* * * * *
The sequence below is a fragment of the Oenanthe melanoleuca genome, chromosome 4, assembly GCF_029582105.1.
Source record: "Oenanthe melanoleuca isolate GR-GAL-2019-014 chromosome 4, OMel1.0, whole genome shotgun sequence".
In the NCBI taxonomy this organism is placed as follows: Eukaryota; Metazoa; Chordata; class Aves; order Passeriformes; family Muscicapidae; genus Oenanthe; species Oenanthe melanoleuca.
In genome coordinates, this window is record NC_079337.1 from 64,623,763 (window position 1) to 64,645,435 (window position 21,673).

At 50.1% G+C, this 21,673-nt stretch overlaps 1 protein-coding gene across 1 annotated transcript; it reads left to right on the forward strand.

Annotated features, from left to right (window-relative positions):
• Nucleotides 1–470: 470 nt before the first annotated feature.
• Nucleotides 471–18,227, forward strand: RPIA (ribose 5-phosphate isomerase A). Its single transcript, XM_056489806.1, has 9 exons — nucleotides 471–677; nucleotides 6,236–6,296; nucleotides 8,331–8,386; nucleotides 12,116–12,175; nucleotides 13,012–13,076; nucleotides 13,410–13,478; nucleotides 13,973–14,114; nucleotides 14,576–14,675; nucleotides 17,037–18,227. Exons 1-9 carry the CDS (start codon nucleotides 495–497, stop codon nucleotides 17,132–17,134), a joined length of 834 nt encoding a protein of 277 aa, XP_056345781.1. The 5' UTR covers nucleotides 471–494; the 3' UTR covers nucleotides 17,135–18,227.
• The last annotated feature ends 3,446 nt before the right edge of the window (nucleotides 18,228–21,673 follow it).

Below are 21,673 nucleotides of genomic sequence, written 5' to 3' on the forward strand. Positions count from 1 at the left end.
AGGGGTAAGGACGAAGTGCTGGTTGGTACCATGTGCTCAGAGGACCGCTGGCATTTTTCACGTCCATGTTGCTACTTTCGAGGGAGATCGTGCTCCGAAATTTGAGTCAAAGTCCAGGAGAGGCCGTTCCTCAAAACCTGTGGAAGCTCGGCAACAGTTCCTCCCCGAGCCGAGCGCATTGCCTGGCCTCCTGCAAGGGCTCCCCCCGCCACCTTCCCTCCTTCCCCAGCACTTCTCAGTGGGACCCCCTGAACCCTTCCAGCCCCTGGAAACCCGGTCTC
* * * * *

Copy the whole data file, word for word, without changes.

The sequence below is a fragment of the Oenanthe melanoleuca genome, chromosome 4, assembly GCF_029582105.1.
Source record: "Oenanthe melanoleuca isolate GR-GAL-2019-014 chromosome 4, OMel1.0, whole genome shotgun sequence".
In the NCBI taxonomy this organism is placed as follows: Eukaryota; Metazoa; Chordata; class Aves; order Passeriformes; family Muscicapidae; genus Oenanthe; species Oenanthe melanoleuca.
In genome coordinates, this window is record NC_079337.1 from 64,623,763 (window position 1) to 64,645,435 (window position 21,673).

At 50.1% G+C, this 21,673-nt stretch overlaps 1 protein-coding gene across 1 annotated transcript; it reads left to right on the forward strand.

Annotated features, from left to right (window-relative positions):
• Nucleotides 1–470: 470 nt before the first annotated feature.
• Nucleotides 471–18,227, forward strand: RPIA (ribose 5-phosphate isomerase A). Its single transcript, XM_056489806.1, has 9 exons — nucleotides 471–677; nucleotides 6,236–6,296; nucleotides 8,331–8,386; nucleotides 12,116–12,175; nucleotides 13,012–13,076; nucleotides 13,410–13,478; nucleotides 13,973–14,114; nucleotides 14,576–14,675; nucleotides 17,037–18,227. Exons 1-9 carry the CDS (start codon nucleotides 495–497, stop codon nucleotides 17,132–17,134), a joined length of 834 nt encoding a protein of 277 aa, XP_056345781.1. The 5' UTR covers nucleotides 471–494; the 3' UTR covers nucleotides 17,135–18,227.
• The last annotated feature ends 3,446 nt before the right edge of the window (nucleotides 18,228–21,673 follow it).

Below are 21,673 nucleotides of genomic sequence, written 5' to 3' on the forward strand. Positions count from 1 at the left end.
AGGGGTAAGGACGAAGTGCTGGTTGGTACCATGTGCTCAGAGGACCGCTGGCATTTTTCACGTCCATGTTGCTACTTTCGAGGGAGATCGTGCTCCGAAATTTGAGTCAAAGTCCAGGAGAGGCCGTTCCTCAAAACCTGTGGAAGCTCGGCAACAGTTCCTCCCCGAGCCGAGCGCATTGCCTGGCCTCCTGCAAGGGCTCCCCCCGCCACCTTCCCTCCTTCCCCAGCACTTCTCAGTGGGACCCCCTGAACCCTTCCAGCCCCTGGAAACCCGGTCTC